Girl lies in bed coughing, with her hand covering her mouth. A teddy bear is next to her.

Whooping cough is spiking in the U.S.: How to protect yourself and your family

'Whooping cough' vaccine can protect children and adults from this extremely contagious illness


The number of people with pertussis, widely known as “whooping cough,” has been rising globally, with more than 590 cases reported in California alone in 2024. Pertussis is a contagious bacterial infection of the respiratory system. It’s called “whooping cough” because children infected with it gasp for air between the fierce bouts of coughing that it causes.

More than half of those with whooping cough are infants. Particularly intense coughing can cause infants to stop breathing for several seconds at a time, and whooping cough can lead to pneumonia (lung infection). But it also can be treated with antibiotic medications. Once a deadly illness, it can now be prevented with a vaccine.

Initial whooping cough symptoms are mild coughing and a runny nose, which progresses into severe spasms of coughing with the characteristic "whooping" sound as the child gasps in a struggle to breathe. Coughing spells may be followed by vomiting, then dehydration and malnutrition.

How to recognize whooping cough in three stages

  • First stage: Runny nose and mild cough. This can last for one to two weeks.
  • Second stage: Coughing worsens to include several forceful violent coughs, followed by a whooping sound as the child struggles to breathe. These coughing fits may be followed by vomiting, which can lead to malnutrition and dehydration. This can last for two to eight weeks.
  • Third stage: A recovery phase lasting one to two weeks. Full recovery from whooping cough can take up to six months.

Other complications can include ear aches, pneumonia, seizures and encephalopathy (brain dysfunction that can include confusion, memory loss and personality changes). One in 100 people will die from their complications.

"Clinicians in all UC Davis pediatric outpatient clinics, including its subspecialty clinics, routinely check to ensure all patients have up-to-date vaccinations," said Dean Blumberg, chief of pediatric infectious diseases at UC Davis Children’s Hospital. "We also have increased efforts to ease the fears of vaccine-hesitant parents about the importance of having their children immunized and have stepped-up testing to differentiate other upper-respiratory conditions from whooping cough."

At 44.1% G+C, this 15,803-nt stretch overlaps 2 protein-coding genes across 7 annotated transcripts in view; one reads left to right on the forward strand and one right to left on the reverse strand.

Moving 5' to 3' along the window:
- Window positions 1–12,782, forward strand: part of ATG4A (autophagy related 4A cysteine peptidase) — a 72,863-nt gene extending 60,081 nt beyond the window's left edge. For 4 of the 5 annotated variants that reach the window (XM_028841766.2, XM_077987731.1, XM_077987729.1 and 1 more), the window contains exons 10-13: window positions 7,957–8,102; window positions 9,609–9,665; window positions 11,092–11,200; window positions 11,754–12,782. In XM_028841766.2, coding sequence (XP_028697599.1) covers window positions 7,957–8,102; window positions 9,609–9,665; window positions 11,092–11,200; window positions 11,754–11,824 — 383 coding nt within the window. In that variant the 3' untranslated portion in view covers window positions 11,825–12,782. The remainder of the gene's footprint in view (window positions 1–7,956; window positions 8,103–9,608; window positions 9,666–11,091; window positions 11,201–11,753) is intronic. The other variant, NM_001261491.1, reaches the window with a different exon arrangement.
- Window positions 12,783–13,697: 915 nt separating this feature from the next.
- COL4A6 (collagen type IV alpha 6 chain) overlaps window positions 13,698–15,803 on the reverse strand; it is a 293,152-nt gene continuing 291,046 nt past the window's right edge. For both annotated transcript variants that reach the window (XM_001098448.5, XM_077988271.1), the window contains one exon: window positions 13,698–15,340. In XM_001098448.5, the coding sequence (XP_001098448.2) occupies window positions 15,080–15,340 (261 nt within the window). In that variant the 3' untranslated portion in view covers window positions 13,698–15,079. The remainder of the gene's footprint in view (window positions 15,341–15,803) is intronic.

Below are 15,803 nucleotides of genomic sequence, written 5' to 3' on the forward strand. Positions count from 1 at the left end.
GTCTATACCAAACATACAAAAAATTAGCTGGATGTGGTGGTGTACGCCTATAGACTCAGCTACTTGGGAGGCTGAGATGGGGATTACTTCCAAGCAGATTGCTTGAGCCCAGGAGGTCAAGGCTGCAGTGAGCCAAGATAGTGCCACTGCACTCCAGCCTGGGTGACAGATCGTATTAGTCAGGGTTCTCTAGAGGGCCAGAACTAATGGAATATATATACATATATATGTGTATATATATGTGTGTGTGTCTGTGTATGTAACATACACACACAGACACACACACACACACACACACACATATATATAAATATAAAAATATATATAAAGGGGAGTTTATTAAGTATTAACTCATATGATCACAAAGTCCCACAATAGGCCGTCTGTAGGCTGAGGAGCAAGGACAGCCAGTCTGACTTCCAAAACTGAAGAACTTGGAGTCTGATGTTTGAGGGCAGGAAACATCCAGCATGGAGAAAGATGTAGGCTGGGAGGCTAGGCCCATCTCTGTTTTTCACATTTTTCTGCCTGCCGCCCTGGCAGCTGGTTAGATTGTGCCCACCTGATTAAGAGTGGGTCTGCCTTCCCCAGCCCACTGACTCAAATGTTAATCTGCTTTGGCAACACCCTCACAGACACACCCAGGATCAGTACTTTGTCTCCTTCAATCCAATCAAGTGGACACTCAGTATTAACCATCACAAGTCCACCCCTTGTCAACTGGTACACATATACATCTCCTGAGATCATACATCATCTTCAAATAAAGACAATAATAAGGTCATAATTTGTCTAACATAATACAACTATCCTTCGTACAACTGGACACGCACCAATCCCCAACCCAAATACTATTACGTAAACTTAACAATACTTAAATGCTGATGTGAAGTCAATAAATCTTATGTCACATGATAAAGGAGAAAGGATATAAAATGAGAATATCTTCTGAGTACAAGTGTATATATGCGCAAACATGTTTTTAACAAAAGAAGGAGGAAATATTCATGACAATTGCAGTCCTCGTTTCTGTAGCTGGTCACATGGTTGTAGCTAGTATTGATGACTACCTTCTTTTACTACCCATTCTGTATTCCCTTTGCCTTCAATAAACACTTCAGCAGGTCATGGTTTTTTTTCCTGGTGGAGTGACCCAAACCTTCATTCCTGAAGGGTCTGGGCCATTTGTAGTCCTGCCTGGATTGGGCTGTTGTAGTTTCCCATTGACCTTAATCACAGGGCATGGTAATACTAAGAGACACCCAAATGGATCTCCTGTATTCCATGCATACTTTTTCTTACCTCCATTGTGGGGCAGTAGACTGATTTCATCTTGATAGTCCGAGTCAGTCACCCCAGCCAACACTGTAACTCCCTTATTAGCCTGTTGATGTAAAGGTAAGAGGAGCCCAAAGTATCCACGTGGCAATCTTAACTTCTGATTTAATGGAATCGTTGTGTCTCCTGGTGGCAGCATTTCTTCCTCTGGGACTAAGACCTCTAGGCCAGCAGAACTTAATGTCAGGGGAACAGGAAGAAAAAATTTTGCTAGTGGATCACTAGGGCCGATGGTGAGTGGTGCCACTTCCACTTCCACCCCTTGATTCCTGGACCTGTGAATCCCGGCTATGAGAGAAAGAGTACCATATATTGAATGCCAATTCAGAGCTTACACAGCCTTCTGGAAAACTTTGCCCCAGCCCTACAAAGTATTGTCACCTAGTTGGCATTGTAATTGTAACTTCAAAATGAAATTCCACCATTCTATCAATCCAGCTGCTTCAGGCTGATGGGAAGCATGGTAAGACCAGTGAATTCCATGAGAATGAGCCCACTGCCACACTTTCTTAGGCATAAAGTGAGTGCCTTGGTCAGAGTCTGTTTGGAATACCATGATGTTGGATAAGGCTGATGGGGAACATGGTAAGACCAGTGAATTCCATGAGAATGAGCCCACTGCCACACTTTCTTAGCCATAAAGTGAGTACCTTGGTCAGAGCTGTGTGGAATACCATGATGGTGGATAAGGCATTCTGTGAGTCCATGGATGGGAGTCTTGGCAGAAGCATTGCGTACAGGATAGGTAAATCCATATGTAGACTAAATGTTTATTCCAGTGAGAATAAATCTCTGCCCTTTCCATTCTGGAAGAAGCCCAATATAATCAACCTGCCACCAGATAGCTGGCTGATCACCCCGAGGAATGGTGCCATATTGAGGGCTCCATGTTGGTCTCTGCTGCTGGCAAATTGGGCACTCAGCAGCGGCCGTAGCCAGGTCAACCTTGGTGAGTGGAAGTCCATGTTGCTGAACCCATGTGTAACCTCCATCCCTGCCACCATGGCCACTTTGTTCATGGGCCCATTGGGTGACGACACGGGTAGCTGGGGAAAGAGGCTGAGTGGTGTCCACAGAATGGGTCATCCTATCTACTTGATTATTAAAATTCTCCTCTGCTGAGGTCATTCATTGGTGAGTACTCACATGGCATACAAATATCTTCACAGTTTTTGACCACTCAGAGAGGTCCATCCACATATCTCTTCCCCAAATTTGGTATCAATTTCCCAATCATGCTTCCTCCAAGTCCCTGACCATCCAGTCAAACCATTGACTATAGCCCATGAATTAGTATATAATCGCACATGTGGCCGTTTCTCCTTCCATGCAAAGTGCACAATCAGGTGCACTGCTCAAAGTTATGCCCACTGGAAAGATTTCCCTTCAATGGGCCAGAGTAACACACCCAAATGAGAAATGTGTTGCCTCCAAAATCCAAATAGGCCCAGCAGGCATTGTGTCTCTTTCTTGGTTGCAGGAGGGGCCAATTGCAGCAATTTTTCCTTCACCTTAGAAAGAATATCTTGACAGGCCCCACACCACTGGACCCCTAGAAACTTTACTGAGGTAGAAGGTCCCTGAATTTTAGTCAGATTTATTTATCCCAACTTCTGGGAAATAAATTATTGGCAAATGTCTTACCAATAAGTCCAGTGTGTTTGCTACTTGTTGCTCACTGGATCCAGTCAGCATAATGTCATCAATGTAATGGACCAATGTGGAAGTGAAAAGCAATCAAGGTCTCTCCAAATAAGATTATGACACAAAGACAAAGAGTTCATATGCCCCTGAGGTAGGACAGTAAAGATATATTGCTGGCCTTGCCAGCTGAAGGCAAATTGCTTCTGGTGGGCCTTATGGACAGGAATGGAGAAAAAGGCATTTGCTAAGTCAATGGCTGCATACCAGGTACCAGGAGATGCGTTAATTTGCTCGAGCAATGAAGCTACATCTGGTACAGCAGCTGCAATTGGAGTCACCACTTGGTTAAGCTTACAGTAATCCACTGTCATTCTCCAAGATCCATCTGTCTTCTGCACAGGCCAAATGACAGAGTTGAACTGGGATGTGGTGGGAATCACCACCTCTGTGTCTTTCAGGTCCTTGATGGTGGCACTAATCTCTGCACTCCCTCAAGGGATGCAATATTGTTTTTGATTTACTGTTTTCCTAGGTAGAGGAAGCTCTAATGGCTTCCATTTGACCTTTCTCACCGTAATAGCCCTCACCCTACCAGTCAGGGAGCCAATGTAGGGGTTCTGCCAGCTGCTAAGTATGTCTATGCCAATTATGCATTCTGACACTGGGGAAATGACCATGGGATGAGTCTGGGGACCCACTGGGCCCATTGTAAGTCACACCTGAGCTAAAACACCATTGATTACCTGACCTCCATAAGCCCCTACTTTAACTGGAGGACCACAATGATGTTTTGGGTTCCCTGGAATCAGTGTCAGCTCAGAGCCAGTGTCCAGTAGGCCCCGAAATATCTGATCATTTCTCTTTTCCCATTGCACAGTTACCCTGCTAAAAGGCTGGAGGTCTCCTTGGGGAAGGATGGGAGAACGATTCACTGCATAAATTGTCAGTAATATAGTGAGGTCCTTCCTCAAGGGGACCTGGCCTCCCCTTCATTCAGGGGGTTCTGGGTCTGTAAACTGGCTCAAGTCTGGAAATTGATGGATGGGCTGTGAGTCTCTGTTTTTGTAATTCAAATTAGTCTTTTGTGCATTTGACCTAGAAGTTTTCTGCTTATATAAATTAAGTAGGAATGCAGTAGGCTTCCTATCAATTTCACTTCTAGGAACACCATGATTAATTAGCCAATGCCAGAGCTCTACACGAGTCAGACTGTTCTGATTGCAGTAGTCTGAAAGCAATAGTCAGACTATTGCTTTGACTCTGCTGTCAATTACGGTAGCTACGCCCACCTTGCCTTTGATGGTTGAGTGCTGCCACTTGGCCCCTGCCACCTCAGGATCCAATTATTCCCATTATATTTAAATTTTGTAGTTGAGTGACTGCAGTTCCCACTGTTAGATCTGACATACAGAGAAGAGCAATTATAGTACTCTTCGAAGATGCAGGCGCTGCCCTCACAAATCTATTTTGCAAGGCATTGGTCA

Vaccination schedule

To protect newborns, doctors recommend vaccination during pregnancy. Pregnant women should receive the Tdap vaccine during every pregnancy, preferably at 27-36 weeks of gestation.

If not vaccinated during pregnancy, women who deliver their babies at UC Davis Medical Center are offered booster shots while they are postpartum in the hospital. Parents are counseled to ensure other children in their households have up-to-date vaccinations, and fathers are encouraged to get booster shots from their primary care physicians.

Babies up to three months have a 90 percent decreased risk of getting pertussis if their mother was vaccinated against it when pregnant.

Infants and children up to age 6 receive the whooping cough vaccination as part of the DTaP shot — diphtheria, tetanus and pertussis shot. Vaccinations should occur at 2 months, 4 months, 6 months, 15-to-18 months and 4 to 6 years of age.

The adolescent and adult Tdap vaccine is recommended once at 11-12 years of age, and also for older teens and adults if they have not received this dose.

Older adults who are sick with a cough should avoid contact with infants and children until the illness subsides.